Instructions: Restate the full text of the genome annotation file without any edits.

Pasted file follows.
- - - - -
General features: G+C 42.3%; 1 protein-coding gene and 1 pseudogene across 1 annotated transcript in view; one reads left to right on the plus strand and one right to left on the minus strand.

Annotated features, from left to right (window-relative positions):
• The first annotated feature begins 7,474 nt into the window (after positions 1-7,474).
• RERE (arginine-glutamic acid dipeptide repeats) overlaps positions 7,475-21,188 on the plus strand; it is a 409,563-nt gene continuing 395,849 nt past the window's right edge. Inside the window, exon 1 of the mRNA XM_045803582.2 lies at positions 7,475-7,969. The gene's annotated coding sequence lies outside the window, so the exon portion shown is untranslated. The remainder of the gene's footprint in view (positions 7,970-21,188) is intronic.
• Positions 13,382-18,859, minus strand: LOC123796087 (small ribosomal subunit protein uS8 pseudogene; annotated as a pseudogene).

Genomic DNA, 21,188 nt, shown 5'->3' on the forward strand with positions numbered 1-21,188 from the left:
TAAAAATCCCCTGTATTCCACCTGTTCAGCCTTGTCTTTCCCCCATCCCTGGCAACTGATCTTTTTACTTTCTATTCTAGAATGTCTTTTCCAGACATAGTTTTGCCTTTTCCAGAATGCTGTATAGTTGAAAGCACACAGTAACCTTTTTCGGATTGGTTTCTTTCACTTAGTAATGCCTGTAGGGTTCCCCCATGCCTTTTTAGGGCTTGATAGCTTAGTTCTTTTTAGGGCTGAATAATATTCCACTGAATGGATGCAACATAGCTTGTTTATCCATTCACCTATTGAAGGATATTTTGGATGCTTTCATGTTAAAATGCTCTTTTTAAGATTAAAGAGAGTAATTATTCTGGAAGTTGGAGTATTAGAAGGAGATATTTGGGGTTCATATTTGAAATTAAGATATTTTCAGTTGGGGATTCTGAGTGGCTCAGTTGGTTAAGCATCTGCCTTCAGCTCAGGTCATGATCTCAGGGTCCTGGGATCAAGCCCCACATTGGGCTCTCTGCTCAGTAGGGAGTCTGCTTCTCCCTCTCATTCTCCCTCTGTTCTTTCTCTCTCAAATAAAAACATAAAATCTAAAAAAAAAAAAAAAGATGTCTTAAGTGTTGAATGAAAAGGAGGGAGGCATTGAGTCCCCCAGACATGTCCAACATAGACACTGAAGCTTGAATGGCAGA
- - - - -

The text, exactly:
General features: G+C 42.3%; 1 protein-coding gene and 1 pseudogene across 1 annotated transcript in view; one reads left to right on the plus strand and one right to left on the minus strand.

Annotated features, from left to right (window-relative positions):
• The first annotated feature begins 7,474 nt into the window (after positions 1-7,474).
• RERE (arginine-glutamic acid dipeptide repeats) overlaps positions 7,475-21,188 on the plus strand; it is a 409,563-nt gene continuing 395,849 nt past the window's right edge. Inside the window, exon 1 of the mRNA XM_045803582.2 lies at positions 7,475-7,969. The gene's annotated coding sequence lies outside the window, so the exon portion shown is untranslated. The remainder of the gene's footprint in view (positions 7,970-21,188) is intronic.
• Positions 13,382-18,859, minus strand: LOC123796087 (small ribosomal subunit protein uS8 pseudogene; annotated as a pseudogene).

Genomic DNA, 21,188 nt, shown 5'->3' on the forward strand with positions numbered 1-21,188 from the left:
TAAAAATCCCCTGTATTCCACCTGTTCAGCCTTGTCTTTCCCCCATCCCTGGCAACTGATCTTTTTACTTTCTATTCTAGAATGTCTTTTCCAGACATAGTTTTGCCTTTTCCAGAATGCTGTATAGTTGAAAGCACACAGTAACCTTTTTCGGATTGGTTTCTTTCACTTAGTAATGCCTGTAGGGTTCCCCCATGCCTTTTTAGGGCTTGATAGCTTAGTTCTTTTTAGGGCTGAATAATATTCCACTGAATGGATGCAACATAGCTTGTTTATCCATTCACCTATTGAAGGATATTTTGGATGCTTTCATGTTAAAATGCTCTTTTTAAGATTAAAGAGAGTAATTATTCTGGAAGTTGGAGTATTAGAAGGAGATATTTGGGGTTCATATTTGAAATTAAGATATTTTCAGTTGGGGATTCTGAGTGGCTCAGTTGGTTAAGCATCTGCCTTCAGCTCAGGTCATGATCTCAGGGTCCTGGGATCAAGCCCCACATTGGGCTCTCTGCTCAGTAGGGAGTCTGCTTCTCCCTCTCATTCTCCCTCTGTTCTTTCTCTCTCAAATAAAAACATAAAATCTAAAAAAAAAAAAAAAGATGTCTTAAGTGTTGAATGAAAAGGAGGGAGGCATTGAGTCCCCCAGACATGTCCAACATAGACACTGAAGCTTGAATGGCAGA